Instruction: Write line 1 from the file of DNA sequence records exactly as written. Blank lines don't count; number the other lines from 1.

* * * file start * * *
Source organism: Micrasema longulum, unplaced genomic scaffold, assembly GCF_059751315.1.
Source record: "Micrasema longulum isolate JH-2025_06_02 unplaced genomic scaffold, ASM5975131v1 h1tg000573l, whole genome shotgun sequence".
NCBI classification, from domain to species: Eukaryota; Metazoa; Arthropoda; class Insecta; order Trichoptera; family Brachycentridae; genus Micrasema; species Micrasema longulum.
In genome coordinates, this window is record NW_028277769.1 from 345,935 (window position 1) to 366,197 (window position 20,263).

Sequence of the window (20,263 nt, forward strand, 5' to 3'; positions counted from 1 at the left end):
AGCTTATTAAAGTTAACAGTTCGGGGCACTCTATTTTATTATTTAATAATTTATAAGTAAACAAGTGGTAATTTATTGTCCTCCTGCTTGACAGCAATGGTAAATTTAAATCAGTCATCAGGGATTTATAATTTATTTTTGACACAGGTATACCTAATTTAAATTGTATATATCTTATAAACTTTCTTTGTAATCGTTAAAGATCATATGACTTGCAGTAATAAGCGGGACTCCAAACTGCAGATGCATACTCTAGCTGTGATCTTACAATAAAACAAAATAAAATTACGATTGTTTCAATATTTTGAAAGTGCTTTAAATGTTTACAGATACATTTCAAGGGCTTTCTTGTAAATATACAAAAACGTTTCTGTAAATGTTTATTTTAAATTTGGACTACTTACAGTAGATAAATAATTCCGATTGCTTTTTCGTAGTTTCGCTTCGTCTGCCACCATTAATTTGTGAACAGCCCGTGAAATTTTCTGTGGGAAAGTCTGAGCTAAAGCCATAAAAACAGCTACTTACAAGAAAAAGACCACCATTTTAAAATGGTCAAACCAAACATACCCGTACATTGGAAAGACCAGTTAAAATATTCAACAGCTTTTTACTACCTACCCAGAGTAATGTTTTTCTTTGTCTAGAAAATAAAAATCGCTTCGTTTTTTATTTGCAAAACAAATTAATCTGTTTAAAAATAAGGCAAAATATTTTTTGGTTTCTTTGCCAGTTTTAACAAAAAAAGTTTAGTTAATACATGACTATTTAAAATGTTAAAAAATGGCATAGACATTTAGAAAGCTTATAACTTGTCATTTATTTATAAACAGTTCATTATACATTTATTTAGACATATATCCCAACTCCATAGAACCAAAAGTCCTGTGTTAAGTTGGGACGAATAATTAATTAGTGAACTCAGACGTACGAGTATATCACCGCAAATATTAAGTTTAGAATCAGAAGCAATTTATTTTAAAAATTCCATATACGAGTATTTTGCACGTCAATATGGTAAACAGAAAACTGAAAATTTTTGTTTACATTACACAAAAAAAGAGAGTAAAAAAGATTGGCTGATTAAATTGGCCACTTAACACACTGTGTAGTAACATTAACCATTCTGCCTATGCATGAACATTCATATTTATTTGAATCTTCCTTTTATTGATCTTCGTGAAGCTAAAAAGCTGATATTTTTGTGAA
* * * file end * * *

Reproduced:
Source organism: Micrasema longulum, unplaced genomic scaffold, assembly GCF_059751315.1.